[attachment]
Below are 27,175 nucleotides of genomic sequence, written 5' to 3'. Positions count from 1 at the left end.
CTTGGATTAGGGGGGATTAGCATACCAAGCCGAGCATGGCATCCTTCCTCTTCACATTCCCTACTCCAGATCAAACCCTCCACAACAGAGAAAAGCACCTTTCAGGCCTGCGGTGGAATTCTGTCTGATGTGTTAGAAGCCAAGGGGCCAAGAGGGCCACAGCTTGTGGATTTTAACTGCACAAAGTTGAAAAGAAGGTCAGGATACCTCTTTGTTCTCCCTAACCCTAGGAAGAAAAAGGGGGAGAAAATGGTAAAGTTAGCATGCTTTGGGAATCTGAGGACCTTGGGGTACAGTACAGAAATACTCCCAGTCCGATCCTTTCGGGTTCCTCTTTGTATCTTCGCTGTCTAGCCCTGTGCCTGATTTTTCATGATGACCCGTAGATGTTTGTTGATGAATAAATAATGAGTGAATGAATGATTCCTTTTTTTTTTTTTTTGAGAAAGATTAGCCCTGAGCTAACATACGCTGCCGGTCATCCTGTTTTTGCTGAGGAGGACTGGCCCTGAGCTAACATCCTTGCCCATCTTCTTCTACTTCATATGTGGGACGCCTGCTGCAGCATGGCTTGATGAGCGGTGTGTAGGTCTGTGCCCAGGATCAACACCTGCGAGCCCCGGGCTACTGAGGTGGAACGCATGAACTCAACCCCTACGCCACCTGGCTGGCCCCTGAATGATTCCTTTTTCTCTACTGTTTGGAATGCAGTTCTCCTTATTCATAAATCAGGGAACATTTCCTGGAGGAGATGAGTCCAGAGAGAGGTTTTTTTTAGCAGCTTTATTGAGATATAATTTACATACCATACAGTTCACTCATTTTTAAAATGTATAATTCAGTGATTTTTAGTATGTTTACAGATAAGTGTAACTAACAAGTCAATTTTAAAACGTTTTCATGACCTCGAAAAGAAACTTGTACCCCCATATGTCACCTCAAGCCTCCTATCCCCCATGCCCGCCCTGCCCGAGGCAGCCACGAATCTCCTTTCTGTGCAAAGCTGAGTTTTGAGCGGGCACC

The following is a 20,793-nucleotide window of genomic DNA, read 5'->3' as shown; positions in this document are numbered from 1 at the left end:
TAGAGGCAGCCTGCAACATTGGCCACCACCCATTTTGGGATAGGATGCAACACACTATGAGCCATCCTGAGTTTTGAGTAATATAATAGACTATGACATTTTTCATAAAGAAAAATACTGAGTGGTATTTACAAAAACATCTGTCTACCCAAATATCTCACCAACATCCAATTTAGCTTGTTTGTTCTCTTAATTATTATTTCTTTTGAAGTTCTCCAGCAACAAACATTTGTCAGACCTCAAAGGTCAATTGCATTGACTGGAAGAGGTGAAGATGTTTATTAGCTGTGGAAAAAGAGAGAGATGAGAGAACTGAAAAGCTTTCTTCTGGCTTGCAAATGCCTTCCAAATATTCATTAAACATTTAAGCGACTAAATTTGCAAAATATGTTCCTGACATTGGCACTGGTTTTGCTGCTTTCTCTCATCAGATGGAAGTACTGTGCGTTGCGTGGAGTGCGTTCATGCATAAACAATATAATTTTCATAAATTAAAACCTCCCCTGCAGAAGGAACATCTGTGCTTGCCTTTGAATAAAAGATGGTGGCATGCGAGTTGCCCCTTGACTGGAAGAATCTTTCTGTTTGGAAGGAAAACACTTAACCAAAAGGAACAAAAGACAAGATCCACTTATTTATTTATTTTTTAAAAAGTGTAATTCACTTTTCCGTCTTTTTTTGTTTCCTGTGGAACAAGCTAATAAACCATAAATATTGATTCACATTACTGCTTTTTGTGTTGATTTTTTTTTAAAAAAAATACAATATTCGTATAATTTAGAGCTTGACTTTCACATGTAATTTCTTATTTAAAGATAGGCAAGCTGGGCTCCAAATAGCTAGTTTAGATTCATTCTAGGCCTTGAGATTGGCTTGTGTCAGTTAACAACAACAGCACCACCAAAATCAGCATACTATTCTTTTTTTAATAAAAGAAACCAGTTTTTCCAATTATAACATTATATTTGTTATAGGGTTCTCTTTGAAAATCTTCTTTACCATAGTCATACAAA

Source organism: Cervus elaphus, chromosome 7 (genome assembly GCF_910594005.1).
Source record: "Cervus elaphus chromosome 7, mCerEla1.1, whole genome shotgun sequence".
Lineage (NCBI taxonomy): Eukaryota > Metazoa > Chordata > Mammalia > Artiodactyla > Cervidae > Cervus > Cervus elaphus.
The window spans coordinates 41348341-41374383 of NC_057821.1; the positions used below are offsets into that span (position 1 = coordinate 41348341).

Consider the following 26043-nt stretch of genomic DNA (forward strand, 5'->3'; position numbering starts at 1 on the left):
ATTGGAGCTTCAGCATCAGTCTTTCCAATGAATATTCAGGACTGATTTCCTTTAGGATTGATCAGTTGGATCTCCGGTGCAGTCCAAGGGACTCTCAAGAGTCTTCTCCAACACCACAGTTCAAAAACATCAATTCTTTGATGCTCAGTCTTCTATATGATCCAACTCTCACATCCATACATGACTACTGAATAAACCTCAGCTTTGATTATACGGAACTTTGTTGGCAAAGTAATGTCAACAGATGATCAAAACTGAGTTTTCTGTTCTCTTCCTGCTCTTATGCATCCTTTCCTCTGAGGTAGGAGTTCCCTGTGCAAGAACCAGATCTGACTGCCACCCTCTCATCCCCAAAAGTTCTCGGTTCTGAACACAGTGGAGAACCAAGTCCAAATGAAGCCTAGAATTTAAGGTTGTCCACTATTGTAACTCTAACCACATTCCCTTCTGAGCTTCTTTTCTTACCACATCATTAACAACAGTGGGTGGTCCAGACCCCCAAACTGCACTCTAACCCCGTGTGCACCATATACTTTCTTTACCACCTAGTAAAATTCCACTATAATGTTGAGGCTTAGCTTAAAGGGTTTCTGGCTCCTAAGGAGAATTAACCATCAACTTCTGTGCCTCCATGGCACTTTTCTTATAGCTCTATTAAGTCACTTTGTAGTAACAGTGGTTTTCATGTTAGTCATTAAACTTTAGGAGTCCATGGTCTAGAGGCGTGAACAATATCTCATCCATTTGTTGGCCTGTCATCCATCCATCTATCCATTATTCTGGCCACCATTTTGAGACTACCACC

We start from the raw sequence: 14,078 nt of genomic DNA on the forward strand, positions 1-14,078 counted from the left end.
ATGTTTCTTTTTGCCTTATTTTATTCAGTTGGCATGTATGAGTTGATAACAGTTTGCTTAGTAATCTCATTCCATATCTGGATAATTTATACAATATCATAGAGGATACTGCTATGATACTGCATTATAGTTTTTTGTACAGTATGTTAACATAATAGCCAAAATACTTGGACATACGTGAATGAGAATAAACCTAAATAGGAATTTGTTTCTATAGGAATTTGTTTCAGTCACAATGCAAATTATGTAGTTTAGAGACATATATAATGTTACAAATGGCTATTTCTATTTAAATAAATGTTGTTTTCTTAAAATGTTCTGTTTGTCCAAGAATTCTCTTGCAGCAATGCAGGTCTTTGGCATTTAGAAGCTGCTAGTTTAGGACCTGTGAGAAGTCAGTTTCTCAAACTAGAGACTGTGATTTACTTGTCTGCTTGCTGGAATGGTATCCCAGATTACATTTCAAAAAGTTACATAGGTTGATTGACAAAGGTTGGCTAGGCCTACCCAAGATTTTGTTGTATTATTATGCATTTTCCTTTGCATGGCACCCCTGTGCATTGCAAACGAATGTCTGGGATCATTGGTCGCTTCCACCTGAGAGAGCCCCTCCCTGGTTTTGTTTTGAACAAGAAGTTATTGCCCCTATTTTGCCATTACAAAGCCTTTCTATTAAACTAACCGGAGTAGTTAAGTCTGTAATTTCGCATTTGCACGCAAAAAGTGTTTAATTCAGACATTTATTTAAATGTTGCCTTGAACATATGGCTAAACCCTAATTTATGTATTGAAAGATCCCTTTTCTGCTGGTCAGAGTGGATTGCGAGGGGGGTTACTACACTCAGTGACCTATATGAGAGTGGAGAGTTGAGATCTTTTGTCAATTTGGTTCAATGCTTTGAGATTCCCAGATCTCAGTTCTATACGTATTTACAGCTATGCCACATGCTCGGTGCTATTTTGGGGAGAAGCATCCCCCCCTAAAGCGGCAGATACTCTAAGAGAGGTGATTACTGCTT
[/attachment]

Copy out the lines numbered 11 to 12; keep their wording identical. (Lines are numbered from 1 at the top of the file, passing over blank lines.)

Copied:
We start from the raw sequence: 14,078 nt of genomic DNA on the forward strand, positions 1-14,078 counted from the left end.
ATGTTTCTTTTTGCCTTATTTTATTCAGTTGGCATGTATGAGTTGATAACAGTTTGCTTAGTAATCTCATTCCATATCTGGATAATTTATACAATATCATAGAGGATACTGCTATGATACTGCATTATAGTTTTTTGTACAGTATGTTAACATAATAGCCAAAATACTTGGACATACGTGAATGAGAATAAACCTAAATAGGAATTTGTTTCTATAGGAATTTGTTTCAGTCACAATGCAAATTATGTAGTTTAGAGACATATATAATGTTACAAATGGCTATTTCTATTTAAATAAATGTTGTTTTCTTAAAATGTTCTGTTTGTCCAAGAATTCTCTTGCAGCAATGCAGGTCTTTGGCATTTAGAAGCTGCTAGTTTAGGACCTGTGAGAAGTCAGTTTCTCAAACTAGAGACTGTGATTTACTTGTCTGCTTGCTGGAATGGTATCCCAGATTACATTTCAAAAAGTTACATAGGTTGATTGACAAAGGTTGGCTAGGCCTACCCAAGATTTTGTTGTATTATTATGCATTTTCCTTTGCATGGCACCCCTGTGCATTGCAAACGAATGTCTGGGATCATTGGTCGCTTCCACCTGAGAGAGCCCCTCCCTGGTTTTGTTTTGAACAAGAAGTTATTGCCCCTATTTTGCCATTACAAAGCCTTTCTATTAAACTAACCGGAGTAGTTAAGTCTGTAATTTCGCATTTGCACGCAAAAAGTGTTTAATTCAGACATTTATTTAAATGTTGCCTTGAACATATGGCTAAACCCTAATTTATGTATTGAAAGATCCCTTTTCTGCTGGTCAGAGTGGATTGCGAGGGGGGTTACTACACTCAGTGACCTATATGAGAGTGGAGAGTTGAGATCTTTTGTCAATTTGGTTCAATGCTTTGAGATTCCCAGATCTCAGTTCTATACGTATTTACAGCTATGCCACATGCTCGGTGCTATTTTGGGGAGAAGCATCCCCCCCTAAAGCGGCAGATACTCTAAGAGAGGTGATTACTGCTT